So often we’ve accomplished five thousand things, but we have twenty thousand things that we got behind us. You don’t get that sense of accomplishment. But being able to acknowledge everything that you were able to compete in in a day. And show respect to your team members and acknowledge their work.

Wiping it clean and being able to start fresh that next day was really kind of therapeutic in a way. being able to really get that “I did something today” that was important.

Jamie V. Parker
Because there are different techniques people can use. And I’m always interested in why that technique works. What made that a good fit for what you needed? And there were several things that you’ve shared. You talked about. We’ve got this sense of accomplishment that it gave you.

And you also talked about accountability and transparency. So that the team could become whole leaders. Accountable to how they were showing up and what they were expected to do. Those were some of the needs that were being met by using this technique.

Kara Cuzzetto
Absolutely. We touched on that accountability piece. It’s so important for the team members to be engaged in building what that accountability looks like.

My staff helped me build this list. What was important to them is built into this list. Listening to them and coming up together. With what that final output or that final document is going to look like, we’re all brought into it. We all have skin in the game.

It’s easy to hold each other accountable to those. Because it’s not pointing the finger at the person. It’s about the process that we went through to come to the agreements together. It’s about respect.

Jamie V. Parker
If somebody wants to make their own. One tip that they may want to consider is, do they do that in a vacuum isolated on their own, or should they go ahead and get their team involved in helping them come up?

Kara Cuzzetto
Absolutely.

Jamie V. Parker
Here’s the closing question that I’m asking folks. I’m asking you to share a lesson learned either about leader standard work or through the practice of leader standard work. A little nugget you can leave our listeners with.

Kara Cuzzetto
I love humble leadership. is where my heart comes from. And what I’ve learned is that I don’t know everything. The people that do the work and that are the closest to the work. They’re the ones that know. Go ask them. See what they’re doing. Get out of your office.

It builds such a great relationship and trust. Being able to talk about conflict. Engage in conflict so that you can walk out on the other side with the best product that you can have.

Jamie V. Parker
What’s the best way for them to connect with you? and just follow along?

Kara Cuzzetto
I’m on LinkedIn. Feel free to connect with me there. I’m open and willing to connect with anybody that wants help.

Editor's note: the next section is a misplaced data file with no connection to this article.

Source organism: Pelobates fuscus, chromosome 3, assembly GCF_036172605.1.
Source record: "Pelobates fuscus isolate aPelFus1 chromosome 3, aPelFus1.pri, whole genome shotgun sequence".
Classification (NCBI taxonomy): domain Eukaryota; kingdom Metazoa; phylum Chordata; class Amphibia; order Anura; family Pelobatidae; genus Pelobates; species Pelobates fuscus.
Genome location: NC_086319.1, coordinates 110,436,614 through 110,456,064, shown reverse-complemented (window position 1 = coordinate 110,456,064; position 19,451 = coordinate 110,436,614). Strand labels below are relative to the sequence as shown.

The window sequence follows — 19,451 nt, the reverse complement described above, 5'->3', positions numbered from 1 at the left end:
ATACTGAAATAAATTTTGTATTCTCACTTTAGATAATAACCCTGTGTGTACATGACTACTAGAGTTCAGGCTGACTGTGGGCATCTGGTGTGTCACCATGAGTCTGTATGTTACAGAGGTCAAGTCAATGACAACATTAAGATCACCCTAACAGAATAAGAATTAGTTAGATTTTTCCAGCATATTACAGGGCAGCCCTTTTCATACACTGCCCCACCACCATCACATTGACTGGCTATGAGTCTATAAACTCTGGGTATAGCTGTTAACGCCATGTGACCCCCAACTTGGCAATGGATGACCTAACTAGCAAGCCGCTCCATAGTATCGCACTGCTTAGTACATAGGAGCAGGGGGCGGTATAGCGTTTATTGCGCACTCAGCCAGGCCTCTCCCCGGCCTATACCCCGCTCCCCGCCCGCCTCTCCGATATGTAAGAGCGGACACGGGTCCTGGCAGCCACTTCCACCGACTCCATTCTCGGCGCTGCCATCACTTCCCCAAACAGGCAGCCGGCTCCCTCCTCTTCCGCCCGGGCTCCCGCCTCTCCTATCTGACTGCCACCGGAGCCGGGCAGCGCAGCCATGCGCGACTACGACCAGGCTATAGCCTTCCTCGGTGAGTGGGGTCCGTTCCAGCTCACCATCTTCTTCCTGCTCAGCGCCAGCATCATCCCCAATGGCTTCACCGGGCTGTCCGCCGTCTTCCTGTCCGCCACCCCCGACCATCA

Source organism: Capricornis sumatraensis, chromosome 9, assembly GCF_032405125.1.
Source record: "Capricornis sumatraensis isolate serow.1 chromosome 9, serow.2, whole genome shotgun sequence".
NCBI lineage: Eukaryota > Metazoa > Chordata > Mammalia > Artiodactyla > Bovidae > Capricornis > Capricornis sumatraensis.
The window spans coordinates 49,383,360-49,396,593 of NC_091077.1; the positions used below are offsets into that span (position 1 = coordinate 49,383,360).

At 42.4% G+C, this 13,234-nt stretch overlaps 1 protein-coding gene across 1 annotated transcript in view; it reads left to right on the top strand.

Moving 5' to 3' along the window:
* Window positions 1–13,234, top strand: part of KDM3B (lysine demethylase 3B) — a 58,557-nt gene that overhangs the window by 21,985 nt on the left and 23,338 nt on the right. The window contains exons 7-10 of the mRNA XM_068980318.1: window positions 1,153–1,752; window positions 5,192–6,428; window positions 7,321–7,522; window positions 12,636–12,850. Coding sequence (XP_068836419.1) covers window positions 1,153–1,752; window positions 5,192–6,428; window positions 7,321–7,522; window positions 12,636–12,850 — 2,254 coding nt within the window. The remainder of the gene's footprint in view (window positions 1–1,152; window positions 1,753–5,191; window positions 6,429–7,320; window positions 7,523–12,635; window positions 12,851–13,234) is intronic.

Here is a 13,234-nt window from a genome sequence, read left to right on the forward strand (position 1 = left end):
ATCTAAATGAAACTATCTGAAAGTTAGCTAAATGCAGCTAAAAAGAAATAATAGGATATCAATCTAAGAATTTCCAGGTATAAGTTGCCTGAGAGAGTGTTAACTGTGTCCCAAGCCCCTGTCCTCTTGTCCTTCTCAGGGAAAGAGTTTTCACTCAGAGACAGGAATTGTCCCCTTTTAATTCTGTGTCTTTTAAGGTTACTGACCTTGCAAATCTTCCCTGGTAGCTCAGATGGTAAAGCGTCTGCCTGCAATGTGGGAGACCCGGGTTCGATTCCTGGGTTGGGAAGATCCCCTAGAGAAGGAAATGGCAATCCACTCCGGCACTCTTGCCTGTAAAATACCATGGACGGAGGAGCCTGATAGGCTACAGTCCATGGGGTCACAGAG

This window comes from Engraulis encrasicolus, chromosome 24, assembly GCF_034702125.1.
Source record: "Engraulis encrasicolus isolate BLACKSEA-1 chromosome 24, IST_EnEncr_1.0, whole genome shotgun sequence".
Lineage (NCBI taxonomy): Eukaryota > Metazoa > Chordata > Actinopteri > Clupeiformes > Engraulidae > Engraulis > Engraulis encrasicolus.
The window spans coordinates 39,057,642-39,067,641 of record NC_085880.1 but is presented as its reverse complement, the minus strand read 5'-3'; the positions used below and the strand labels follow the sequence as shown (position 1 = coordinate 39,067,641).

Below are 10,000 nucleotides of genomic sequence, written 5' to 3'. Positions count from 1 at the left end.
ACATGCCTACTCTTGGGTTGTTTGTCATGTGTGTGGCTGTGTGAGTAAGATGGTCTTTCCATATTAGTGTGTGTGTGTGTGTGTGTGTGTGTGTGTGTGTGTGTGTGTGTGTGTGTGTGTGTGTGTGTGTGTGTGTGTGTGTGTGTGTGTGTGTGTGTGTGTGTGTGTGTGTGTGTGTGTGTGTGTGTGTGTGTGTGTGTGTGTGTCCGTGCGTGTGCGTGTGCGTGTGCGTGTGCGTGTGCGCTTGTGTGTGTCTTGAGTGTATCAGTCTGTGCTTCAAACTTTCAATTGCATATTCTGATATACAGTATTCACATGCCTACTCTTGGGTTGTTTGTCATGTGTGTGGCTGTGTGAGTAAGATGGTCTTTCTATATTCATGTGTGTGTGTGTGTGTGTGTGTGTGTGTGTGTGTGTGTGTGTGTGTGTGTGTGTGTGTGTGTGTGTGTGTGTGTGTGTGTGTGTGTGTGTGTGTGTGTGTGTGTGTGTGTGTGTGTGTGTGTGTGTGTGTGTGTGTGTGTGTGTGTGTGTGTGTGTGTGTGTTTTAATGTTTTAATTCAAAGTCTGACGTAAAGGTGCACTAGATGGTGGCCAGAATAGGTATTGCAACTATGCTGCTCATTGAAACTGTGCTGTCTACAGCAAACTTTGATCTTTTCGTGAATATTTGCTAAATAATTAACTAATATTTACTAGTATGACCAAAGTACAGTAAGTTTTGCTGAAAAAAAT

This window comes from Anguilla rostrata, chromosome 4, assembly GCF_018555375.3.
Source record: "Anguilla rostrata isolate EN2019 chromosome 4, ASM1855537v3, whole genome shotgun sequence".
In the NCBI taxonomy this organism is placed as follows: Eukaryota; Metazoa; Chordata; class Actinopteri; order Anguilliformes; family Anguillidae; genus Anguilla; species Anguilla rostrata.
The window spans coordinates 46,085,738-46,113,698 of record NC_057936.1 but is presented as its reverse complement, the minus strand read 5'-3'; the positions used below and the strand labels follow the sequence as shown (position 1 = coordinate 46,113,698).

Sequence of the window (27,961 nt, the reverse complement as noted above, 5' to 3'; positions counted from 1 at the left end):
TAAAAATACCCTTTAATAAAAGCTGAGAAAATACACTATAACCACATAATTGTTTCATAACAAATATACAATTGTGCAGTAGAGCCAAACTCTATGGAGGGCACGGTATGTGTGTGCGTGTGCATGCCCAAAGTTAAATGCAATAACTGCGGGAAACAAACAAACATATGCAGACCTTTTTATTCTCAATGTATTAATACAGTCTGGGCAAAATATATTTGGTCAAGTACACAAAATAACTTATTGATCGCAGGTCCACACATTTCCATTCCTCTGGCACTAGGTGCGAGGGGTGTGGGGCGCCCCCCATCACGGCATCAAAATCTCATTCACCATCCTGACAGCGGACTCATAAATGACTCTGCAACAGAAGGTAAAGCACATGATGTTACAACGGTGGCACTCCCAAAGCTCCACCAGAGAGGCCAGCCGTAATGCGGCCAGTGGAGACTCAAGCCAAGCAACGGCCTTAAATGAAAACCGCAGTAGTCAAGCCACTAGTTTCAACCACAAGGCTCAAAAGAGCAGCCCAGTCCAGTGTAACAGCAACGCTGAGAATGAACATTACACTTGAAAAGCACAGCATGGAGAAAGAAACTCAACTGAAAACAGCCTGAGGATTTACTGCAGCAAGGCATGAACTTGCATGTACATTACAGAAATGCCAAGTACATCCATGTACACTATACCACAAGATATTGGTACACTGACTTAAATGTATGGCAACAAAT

Jamie V. Parker
We’ll put Kara’s LinkedIn profile link to our profile in our show notes. That way you can find her directly. You can see a picture of that sample that she printed out and used on her clipboard at our show notes. That’s processplusresults.com/podcast.

Kara Cuzzetto
Thank you, Jamie.

Jamie V. Parker
Thank you so much, Kara.

Really great lessons learned and thoughts from Kara. I love what she brought to the table. And today you heard two examples with different challenges. In our card example that I talked about.

First, it was really about shared activities across a leadership team. That was really the challenge where it made sense.

Now, in Kara’s case, she wanted to make sure she was showing up in alignment with her values and the team’s values and priorities. And she wanted to create transparency for her work. What she was doing for her team. There isn’t one right way to do this. The key is to find what works for you.

Back in Episode 29, Mike Wroblewski suggested that there were three elements that your leader, standard work tool or system should include. Those are;

1. Planning.
2. Tracking
3. Reflecting.

And remember that it’s iterative. Just like I shared about daily meetings in Episode 15, “here you start is not where you stay”. So how your system starts is not how it stays over time. It’s going to improve and it’s also going to change as your needs change.

I always want to leave you with the next step.

First, remember, this is a two episode series. It’s going to be released Wednesday, April 21st.

Second, I want you to start a list of the factors that you want to consider when either selecting or changing or improving your own leader standard work tool. Doesn’t have to be a final list because we’re going to add to it, but I want you to start that list based off of what you’ve heard so far.

Then I want you to listen to that Episode 37, you’re going to hear two more examples you’ll add to your list. That way you can start making decisions until next time.

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Meet Jamie

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I’m a recovering Command-and-Control Manager who’s now on a mission to make the world of work more human. With a soft spot in my heart for Ops Managers, you’ll get the straight talk combining Lean, Leadership, and the real challenges of operations management.

Contact

Phone
720.320.0980

Email
jamie@processplusresults.com